A novel method is introduced to determine notch toughness of bulk metallic glasses (BMGs). Through thermoplastic forming of BMGs combined with Si photolithography, unprecedented control in fabricating BMG notch toughness samples can be achieved and many extrinsic influences (e.g., cooling rate, casting defects) can be drastically reduced. Our approach allows us to precisely vary the notch root radius with a high precision of ~ 1 mu;m. In order to systematically study the effect of notch root radius on the notch toughness of BMGs, notches with a broad range of radii from 3 mu;m to 380 mu;m are introduced into the test specimens. Through this method, we have fabricated ~ 100 samples with different notch radii (ρ = 3, 10, 25, 50, 100, 150, 230, 380 mu;m) in two different BMG systems, i.e., Zr44Ti11Cu10Ni10Be25 and Pd43Cu27Ni10P20 BMGs. We found that there exists a critical notch radius, ρc, above which the apparent notch toughness scales linearly with ρ1/2. With decreasing notch radius below ρc, the notch toughness retains almost constant rather than degrading. However, this critical notch radius varies in the two different investigated BMGs that exhibit distinct toughness behavior. Such observed phenomenon can be well explained within the framework of characteristic critical distance theory and is similar to previously reported for crystalline metals, ceramics, and polymers, although the mechanistic origins are different. Our finding also suggests that BMGs can be highly tolerant to sharp flaws.
9:00 AM - UU3.15
Characterization of Minute Crystalline Phases and the Mechanical Properties of Zr-Based Bulk Metallic Glasses
Takao Onishi 1 Ryuji Tamura 1
1Tokyo University of Science Kastushika-ku JapanShow Abstract
The presence of minute crystalline phases in metallic glasses is unfavorable for the reliable understanding of the intrinsic properties of the bulk metallic glasses(BMG) . However, the detail of the sample characterization has often been omitted in the literature. In this study, the amorphous state of the Zr-Al-Cu-(Ni,Fe) BMG are thoroughly investigated using high intensity 50mu;m X-ray beam with a 2-dimensional detector in order to probe possible existence of minute crystalline phases that are not detectable by conventional X-ray equipments. So far, the results have shown that a small amount of crystalline phases exists in the cross section of most of the Zr-based BMG that were prepared in a conventional method. Experiments are currently being undertaken to fabricate Zr-based BMG without minute crystalline phases to perform further measurements such as mechanical properties. The detail of the results will be presented at the poster.
Q.S Zhang et al. Acta Materialia 58 (2010)904-909
9:00 AM - UU3.16
Influence of Minor Element Substitution on Glass Transition Temperature in Platinum-Based Bulk Metallic Glass
Hamed Kazemi 1 Ludger Weber 1
1Ecole Polytechnique Famp;#233;damp;#233;rale de Lausanne, EPFL Lausanne SwitzerlandShow Abstract
It is generally assumed that the glass transition temperature, Tg, of a bulk metallic glass, BMG, is only a shallow function of the composition. We give evidence for several metallic glasses derived from quarternary (Pt+TM)66B24(Si+Ge)10 systems exhibiting strong changes of Tg (from 570 K to 650K) with varying the type of TM(=transition metal) used, resulting in virtually unchanged reduced glass transition temperature over a wide range of compositions.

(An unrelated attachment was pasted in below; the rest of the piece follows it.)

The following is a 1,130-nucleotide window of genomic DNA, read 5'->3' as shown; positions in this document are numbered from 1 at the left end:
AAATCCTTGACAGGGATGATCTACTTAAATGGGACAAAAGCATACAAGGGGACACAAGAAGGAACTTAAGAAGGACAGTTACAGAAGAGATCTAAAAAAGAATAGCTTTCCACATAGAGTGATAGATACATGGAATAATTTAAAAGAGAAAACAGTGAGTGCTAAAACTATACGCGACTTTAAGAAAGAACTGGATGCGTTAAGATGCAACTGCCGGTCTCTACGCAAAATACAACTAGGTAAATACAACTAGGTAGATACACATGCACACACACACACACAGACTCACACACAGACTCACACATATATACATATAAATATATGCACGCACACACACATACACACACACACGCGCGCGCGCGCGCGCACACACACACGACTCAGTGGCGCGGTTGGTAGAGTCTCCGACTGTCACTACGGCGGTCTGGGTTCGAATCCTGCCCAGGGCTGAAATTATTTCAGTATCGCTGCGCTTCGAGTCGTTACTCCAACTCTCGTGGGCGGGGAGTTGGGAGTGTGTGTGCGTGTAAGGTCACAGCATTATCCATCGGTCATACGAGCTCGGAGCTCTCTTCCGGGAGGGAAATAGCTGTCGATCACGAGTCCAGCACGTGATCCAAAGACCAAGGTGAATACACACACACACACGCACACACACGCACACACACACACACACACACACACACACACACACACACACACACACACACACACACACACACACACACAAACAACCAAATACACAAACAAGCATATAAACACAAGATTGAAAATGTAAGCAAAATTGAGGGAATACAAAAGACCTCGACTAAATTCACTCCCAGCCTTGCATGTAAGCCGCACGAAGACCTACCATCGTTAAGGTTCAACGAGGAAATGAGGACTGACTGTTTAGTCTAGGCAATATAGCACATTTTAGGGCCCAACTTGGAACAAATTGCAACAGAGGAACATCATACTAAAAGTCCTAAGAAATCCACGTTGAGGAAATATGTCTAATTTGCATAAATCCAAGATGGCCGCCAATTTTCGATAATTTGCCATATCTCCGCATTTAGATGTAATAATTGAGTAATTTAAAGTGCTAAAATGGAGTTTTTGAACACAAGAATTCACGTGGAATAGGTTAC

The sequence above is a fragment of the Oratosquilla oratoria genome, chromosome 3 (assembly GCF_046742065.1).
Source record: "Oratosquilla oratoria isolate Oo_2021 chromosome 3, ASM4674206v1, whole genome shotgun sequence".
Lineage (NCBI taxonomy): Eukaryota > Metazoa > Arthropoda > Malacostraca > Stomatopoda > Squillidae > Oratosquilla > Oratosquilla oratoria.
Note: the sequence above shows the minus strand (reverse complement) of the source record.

The access to a wide range of Tg with minor levels of substitution opens the door to investigate whether the Tg can be shifted with regard to the critical fictive temperature, Tfc, or whether the latter stays put relative to the Tg. As proposed by Kumar et al.1, the relative position of these two temperatures essentially defines whether a BMG will be ductile, brittle or cooling-rate sensitive in its mechanical behavior.
We further present mechanical properties derived from 3-point bending test, microhardness and elastic constants from elastic wave measurements.
1. Kumar, G., Neibecker, P., Liu, Y. H. & Schroers, J. Critical fictive temperature for plasticity in metallic glasses. Nat. Commun.4, 1536 (2013).
9:00 AM - UU3.17
Size and Strain Rate Effect on Compressive Deformation of Metallic Glass Spherical Nanoparticles
Jinwoo Kim 1 Eun Soo Park 1
1Seoul National University Seoul Korea (the Republic of)Show Abstract
Mechanical properties in nano-sized metallic glasses have been widely investigated to clearly understand the fundamental deformation mechanism of metallic glasses. In particular, the change of yield strength and the occurrence of deformation mode transition (heterogeneous to homogeneous) with sample size reduction have been reported in previous experimental studies through the nano-pillar test results. Research on nano-mechanical responses of metallic glasses could lead to an in-depth understanding of the deformation mechanism related to the nucleation and propagation of shear bands. However, during the pillar fabrication using focused ion beam for nano-pillar test, Ga+ ion beam damage on pillar surface is difficult to avoid and the fabrication takes relatively long for multiple pillar preparations. To avoid these drawbacks of nano-pillar tests, in the present study we performed nano-compression tests of metallic glass nanoparticles prepared by FIB-less method. In our experiments, metallic glass nanoparticles have been fabricated by the selective dissolution technique from phase separated metallic glasses. From the two-amorphous alloys with droplet structure, the reactive matrix phase has been selectively dissolved by chemical process. The shape of the remaining particle phases was clearly spherical, and the sizes of fabricated particles have distribution in 40~500 nm diameter range. The effect of particle size and strain rate on mechanical properties of fabricated amorphous particles has been investigated from the compression test using in-situ compression tester with electron microscope imaging. Due to the distinct morphology of particles compared to that of nano-pillars, the stress-strain relations from particle compression test results are derived based on contact mechanics theory and contact area calculation. From the stress-strain curves and in-situ electron microscope video, we confirmed the metallic glass nanoparticles are not fractured at high strain over 50% and have favorable condition for homogenous-like deformation at strain rate near ~10-3 s-1 based on modified Griffith criterion. These results provide us with insights on evaluation of nano-mechanical properties and understanding of fundamental deformation mechanism of metallic glasses.